It is interesting to compare the perspectives of the Hobbit and the Lord of the Rings quests. LotR focused upon the human civilisations and the Elves, whose glory days were coming to an end, and the beauty of their kingdoms in Rivendell and Lothlorien, but the only Dwarf, Gimli, was mainly used for comic relief. We return once more to Rivendell, but somehow it doesn't feel like the same idyllic haven that it was before. In the company of Dwarves, we see through their eyes, and I felt that Jackson excelled in subtly giving the same place a sense that something was slightly off-kilter in this golden leafy paradise. The Elves do not sing "tra-la-la-lally," (thank goodness!) but there is a tra-la-la-lally feel to their music, that is at odds with the solid, earthy Dwarves. That being said, I enjoyed seeing another side to Elrond: riding home exhilarated from battling goblins, not the care-worn, frowning leader bearing responsibility for the whole world as well as his wayward daughter.

But it was in Rivendell that I had the closest thing to a criticism of the film: the role of Galadriel. My quibble was not with anything explicitly said or done, so much as the veneration with which Galadriel was treated. Yes, she is one of the wisest beings on Middle-Earth, and, though she is not mentioned in the book of The Hobbit, the Lord of the Rings and Unfinished Tales establish her as being a key member of the White Council. But she is still an Elf. The film adaptation implied in its treatment that she ranked higher even than Gandalf, but the wizards of Middle-Earth are in fact closer to angels than humans or Elves. Still, if these suggestions and insinuations are my only cause for complaint - and "complaint" is far too strong a word, really - then The Hobbit fares better than both The Two Towers and Return of the King, which in turn are nearly flawless despite each containing a moment that makes me shout at the TV every time. 

Galadriel is not the only character to be moved to The Hobbit from Tolkien's works. For the first time, we are introduced to Radagast the Brown, a third member of the order of Istari (commonly known as wizards.) Sylvester McCoy (familiar to many as the Seventh Doctor) portrays Radagast as a rather dotty character, with a darling little pet hedgehog named Sebastian - not a name that you could derive from any of Tolkien's languages, but one which suits the hedgehog perfectly. But I digress. Hidden beneath Radagast's silly exterior which earns ridicule from the haughty Saruman and certain critics, are strength, wisdom and courage equal to that of his peers. "Is he a great wizard?" Bilbo asks Gandalf, "Or is he more like you?" "I think he is a very great wizard," is Gandalf's answer, and I think I would prefer to take Gandalf's side on this matter than Saruman's. Power corrupts absolutely, as is proven by Saruman later on in Lord of the Rings, but there is an innate innocence to Radagast that prevents this in his case.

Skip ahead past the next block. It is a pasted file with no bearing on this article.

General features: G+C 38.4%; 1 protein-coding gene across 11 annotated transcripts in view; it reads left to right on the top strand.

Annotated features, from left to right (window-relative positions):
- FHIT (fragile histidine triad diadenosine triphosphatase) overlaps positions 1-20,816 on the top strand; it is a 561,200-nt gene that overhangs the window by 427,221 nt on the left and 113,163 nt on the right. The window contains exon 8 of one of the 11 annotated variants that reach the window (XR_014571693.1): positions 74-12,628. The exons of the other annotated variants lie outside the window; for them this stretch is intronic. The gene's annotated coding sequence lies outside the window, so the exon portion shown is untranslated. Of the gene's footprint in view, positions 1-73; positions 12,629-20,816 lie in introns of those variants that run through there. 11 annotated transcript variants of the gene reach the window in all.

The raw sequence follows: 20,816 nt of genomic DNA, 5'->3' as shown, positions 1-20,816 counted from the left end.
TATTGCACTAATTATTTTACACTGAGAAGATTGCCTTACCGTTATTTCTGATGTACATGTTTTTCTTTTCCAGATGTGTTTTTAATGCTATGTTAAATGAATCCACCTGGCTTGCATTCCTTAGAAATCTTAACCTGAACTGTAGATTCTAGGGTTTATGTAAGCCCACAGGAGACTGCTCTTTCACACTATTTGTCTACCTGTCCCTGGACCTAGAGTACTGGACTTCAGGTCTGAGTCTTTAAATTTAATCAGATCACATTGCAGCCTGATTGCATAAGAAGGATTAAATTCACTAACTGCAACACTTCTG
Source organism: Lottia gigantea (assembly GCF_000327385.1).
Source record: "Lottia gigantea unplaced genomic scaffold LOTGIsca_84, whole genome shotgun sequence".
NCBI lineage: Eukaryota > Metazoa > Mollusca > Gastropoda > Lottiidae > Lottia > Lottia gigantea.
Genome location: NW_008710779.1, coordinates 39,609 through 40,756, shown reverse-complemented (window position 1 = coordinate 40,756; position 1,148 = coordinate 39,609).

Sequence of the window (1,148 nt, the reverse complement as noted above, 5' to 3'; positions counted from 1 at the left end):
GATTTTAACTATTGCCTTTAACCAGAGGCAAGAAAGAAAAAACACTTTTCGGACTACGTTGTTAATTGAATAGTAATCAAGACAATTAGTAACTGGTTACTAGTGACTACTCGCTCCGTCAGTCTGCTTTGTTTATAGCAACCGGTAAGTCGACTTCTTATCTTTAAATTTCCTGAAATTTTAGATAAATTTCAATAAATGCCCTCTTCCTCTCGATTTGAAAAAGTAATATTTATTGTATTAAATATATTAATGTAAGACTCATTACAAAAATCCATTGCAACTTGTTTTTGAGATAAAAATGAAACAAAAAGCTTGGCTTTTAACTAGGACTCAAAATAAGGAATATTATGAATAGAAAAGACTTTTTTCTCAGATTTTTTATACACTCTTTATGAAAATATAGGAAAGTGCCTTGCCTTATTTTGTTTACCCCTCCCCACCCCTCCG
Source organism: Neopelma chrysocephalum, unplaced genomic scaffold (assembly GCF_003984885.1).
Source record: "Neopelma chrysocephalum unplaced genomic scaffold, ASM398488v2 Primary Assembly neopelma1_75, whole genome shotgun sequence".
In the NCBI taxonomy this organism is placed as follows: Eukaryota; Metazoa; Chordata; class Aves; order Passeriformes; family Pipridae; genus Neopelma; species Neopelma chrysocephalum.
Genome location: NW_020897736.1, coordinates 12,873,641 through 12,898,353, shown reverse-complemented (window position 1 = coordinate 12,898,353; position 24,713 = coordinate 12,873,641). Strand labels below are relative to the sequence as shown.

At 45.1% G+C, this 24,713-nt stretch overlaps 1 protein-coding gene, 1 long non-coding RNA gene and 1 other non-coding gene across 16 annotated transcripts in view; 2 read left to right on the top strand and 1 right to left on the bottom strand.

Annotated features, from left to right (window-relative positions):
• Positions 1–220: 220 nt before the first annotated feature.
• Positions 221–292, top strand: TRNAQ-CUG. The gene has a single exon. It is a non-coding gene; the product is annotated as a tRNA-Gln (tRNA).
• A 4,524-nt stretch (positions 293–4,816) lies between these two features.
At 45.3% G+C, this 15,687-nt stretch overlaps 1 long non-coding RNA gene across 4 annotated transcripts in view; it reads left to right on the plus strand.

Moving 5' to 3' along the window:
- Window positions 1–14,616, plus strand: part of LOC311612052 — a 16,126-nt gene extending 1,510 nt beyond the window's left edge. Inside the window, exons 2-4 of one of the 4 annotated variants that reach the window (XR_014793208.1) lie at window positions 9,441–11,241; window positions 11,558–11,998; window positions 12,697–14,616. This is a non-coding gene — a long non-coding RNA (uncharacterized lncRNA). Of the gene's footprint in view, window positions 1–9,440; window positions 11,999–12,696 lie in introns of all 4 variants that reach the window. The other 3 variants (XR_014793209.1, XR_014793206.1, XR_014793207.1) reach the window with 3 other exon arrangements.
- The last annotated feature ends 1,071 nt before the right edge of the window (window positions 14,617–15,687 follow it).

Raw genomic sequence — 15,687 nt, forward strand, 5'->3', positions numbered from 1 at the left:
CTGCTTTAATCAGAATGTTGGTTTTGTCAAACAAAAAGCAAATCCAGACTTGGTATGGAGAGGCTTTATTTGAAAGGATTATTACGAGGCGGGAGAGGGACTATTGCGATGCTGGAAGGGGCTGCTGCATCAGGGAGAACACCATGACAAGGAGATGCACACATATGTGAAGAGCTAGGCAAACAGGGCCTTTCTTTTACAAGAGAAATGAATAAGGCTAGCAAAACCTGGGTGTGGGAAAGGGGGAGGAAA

The great enemy of The Hobbit is, of course, Smaug the dragon, but he barely makes an appearance in the first part of the film - just flashes of stamping feet, swooshing tail and a single golden eye. But there are other foes that Bilbo and the Dwarves must face in the form of the trolls and goblins. These seem to jar a little in comparison to the evil creatures we have previously encountered in Middle-Earth, and it was very strange to watch the trolls sitting around the campfire grumbling and talking. The Great Goblin is quite jolly in a nasty sort of way, even singing a happy little song about how he intends to send the Dwarves to a gruesome fate. Such moments remind us that The Hobbit is a children's story, and yet at the same time, the villains are more complex than the Lord of the Rings orcs, with distinct personalities (albeit not particularly pleasant ones) which may cause a bit of a twinge of disconcerting pity when they get killed. There is a poignant moment when the blue glow of Bilbo's sword, an alert to the presence of goblins, fades away, the goblin having been killed by Gollum. It is strange and unsettling to feel pity for the orcs - battles against them were simple and straightforwardly good-versus-evil in the more "grown-up" Lord of the Rings. Yet that moment of pity foreshadows the critical turning-point in the entire Ring saga: when Bilbo Baggins did not kill Gollum.

It is not only the Hobbit's monsters' characters that seem a little out of place with how we've seen them so far in the cinematic Middle-Earth, but also their appearance. It is apparent that a lot more CGI has been used in the creation of the goblins, and perhaps also the trolls, than in Lord of the Rings. LotR was, of course, a big turning point in computer graphics in the movies, with Gollum a pioneer in motion capture technology. But whereas Gollum fits right at home among the other cast, thanks to the character's design and Andy Serkis' extraordinary acting skills, some of the Hobbit's CGI antagonists don't look as real as the old-style orcs which were actors in prosthetics. I thought that there was something slightly off about the Pale Orc, Azog, but it wasn't until my second viewing that I realised why. It was not merely that computer graphics look less solid than the real thing, but Azog, as well as one or two of the other creatures, looked like they had wandered off the set of Guillermo Del Toro's Pan's Labyrinth - probably no coincidence, as Del Toro also worked on The Hobbit.